Clive joined EDF Energy and the British Science Association at an event in the House of Commons on Tuesday 11 March to promote the launch of a new initiative, The Great EDF Energy Experiment, to inspire children in Eltham into science.
The Great EDF Energy Experiment is a new five-year initiative launched in partnership with the British Science Association, aimed at inspiring a new generation of science enthusiasts. It builds on EDF Energy’s long-standing commitment to education and aims to inspire children to think differently about science subjects by giving them a chance to take part in a national scientific experiment. EDF Energy is thrilled to be working with the British Science Association, which has a successful history in positively promoting the benefits of Science, Technology, Engineering and Mathematics (STEM) subjects to young people, and brings a great deal of insight and experience to the project.
The five-year programme aims to work with over 100,000 children, their parents and teachers to participate in a series of live, breakthrough mass participation experiments that address real scientific questions.
Clive explained: “Engaging young children with science subjects is critically important. But it’s not easy. I was delighted to learn about The Great EDF Energy Experiment – and encourage schools in Eltham to sign up to the programme”
The programme will use a large number of researchers, each collecting a sample of data. The hope is that by encouraging a little effort from a large number of individuals, data can be collected quickly and efficiently to help answer scientific questions. By taking part in mass participation experiments that address real scientific questions, pupils, parents and teachers will be encouraged to engage with science in a new way.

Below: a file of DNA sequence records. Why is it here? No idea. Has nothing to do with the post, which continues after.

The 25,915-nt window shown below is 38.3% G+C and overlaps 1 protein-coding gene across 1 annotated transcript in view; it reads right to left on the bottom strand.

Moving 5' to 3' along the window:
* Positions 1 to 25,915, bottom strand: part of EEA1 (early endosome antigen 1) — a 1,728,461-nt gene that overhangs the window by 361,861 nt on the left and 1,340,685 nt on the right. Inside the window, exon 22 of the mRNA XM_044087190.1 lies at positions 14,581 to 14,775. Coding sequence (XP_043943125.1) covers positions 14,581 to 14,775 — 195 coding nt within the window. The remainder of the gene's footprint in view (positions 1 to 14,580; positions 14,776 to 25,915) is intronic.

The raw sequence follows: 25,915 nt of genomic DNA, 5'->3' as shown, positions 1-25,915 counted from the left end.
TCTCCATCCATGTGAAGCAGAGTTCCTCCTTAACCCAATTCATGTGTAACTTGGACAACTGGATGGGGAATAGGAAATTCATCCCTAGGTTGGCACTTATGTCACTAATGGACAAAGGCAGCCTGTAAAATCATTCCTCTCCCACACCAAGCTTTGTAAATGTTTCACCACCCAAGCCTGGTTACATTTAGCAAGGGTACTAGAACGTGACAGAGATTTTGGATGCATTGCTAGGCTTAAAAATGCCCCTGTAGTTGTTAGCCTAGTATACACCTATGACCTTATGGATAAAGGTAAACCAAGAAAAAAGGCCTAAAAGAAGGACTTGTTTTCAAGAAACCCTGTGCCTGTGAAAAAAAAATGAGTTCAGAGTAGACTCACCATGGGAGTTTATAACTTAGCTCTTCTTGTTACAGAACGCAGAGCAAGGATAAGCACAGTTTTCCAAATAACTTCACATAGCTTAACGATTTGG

The first experiment in this five year initiative – The Big Bumblebee Discovery – will launch in Spring 2014. It will be led by ecologists Dr Helen Roy and Dr Michael Pocock from the Centre for Hydrology & Ecology. It will seek to ‘recruit’ thousands of children and parents to act as scientific researchers this summer. They will be asked to count the number of bumblebees they spot in their garden, school playground or local park. The results will be used by researchers from the Centre for Ecology and Hydrology to map bumblebee numbers across Britain and what impact changing population numbers have on crop pollination. The experiment will help us answer real questions around climate and environmental change.
Schools in Eltham can sign up to take part in the experiment by logging on to www.beediscovery.org.